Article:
|British Musical Theatre > Musicals > Dorothy
Dorothy is a comic opera in three acts written by B.C. Stephenson and composed by Alfred Cellier. It was first produced at the Gaiety Theatre, London, on 25 September 1886 but transferred to the Prince of Wales Theatre on 20 December 1896 with two important cast changes Marie Tempest replaced Marion Hood as Dorothy and Ben Davies was cast as Geoffrey. It then took off and played for 931 performances, breaking every London long-run record, including all of the Gilbert and Sullivan operas. The show also toured for decades in Britain, with four or five separate and simultaneous companies during the early years.
Set in rural Kent in 1740, the plot surrounds the Squire's daughter, Dorothy and her cousin Lydia, who, tired of the social rounds, decide to pose as villagers during the festival of the Hop Pole, (An annual celebration occurring in the vicinity of the Hop Pole Inn), at the end of the Hop picking season. It so happens that Geoffrey, a "young English gentleman", and his friend Harry, under assumed names, are using the Hop Pole Inn as a hideout to escape Lurcher, a Sheriff's officer who has been chasing them with a bundle of writs. The men and girls are mutually attracted but neither pair knows the other's true identity. Lurcher arrives on the scene and is tricked into posing as a servant to the two men when they visit the house of the Squire. There is a faked burglary, Lurcher dines too well, identities are exposed, but the end is obvious and happy.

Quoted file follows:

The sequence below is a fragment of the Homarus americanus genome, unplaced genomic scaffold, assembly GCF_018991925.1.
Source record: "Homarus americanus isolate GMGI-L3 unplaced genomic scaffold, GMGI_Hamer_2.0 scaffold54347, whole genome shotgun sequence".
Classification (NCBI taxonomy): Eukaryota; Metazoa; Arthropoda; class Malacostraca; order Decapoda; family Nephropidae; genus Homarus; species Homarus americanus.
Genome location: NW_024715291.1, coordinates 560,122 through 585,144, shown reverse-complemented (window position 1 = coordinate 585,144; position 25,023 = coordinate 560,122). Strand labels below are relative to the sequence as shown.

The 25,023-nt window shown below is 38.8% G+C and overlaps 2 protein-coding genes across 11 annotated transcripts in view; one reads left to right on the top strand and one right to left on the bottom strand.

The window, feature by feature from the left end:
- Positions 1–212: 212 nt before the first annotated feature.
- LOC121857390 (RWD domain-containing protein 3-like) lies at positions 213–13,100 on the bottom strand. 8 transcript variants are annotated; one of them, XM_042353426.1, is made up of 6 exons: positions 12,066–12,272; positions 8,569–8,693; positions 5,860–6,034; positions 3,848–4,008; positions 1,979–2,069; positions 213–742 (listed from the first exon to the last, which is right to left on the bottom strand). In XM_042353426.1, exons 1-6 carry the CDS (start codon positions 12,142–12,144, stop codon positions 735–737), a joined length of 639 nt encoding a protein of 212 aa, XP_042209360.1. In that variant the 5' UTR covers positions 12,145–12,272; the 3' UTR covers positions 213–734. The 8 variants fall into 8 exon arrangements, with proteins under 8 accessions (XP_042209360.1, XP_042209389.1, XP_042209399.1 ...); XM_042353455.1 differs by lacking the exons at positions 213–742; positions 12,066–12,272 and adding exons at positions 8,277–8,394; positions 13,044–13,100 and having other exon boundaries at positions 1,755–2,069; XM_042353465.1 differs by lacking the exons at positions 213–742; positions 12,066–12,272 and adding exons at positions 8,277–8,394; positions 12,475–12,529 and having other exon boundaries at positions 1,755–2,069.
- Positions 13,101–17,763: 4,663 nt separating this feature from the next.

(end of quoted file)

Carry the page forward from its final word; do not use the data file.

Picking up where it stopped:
The principal numbers are the ballad, "With such a Dainty Dame;" the song of "The Sheriff's Man" by Lurcher, Wilder, and Sherwood; the quartette "You swear to be Good," and the jolly chorus "Under the Pump," in the first act; the introduction and country dance, the bass song by Bantam, "Contentment I give you," and the ballad, "I stand at your Threshold," sung by Sherwood, in the second act; and the chorus of old women, "Dancing is not what it used to be," Phyllis's ballad, "The Time has come when I must yield" and the septette and chorus, "What Joy untold," leading up to the elaborate finale of the last act.
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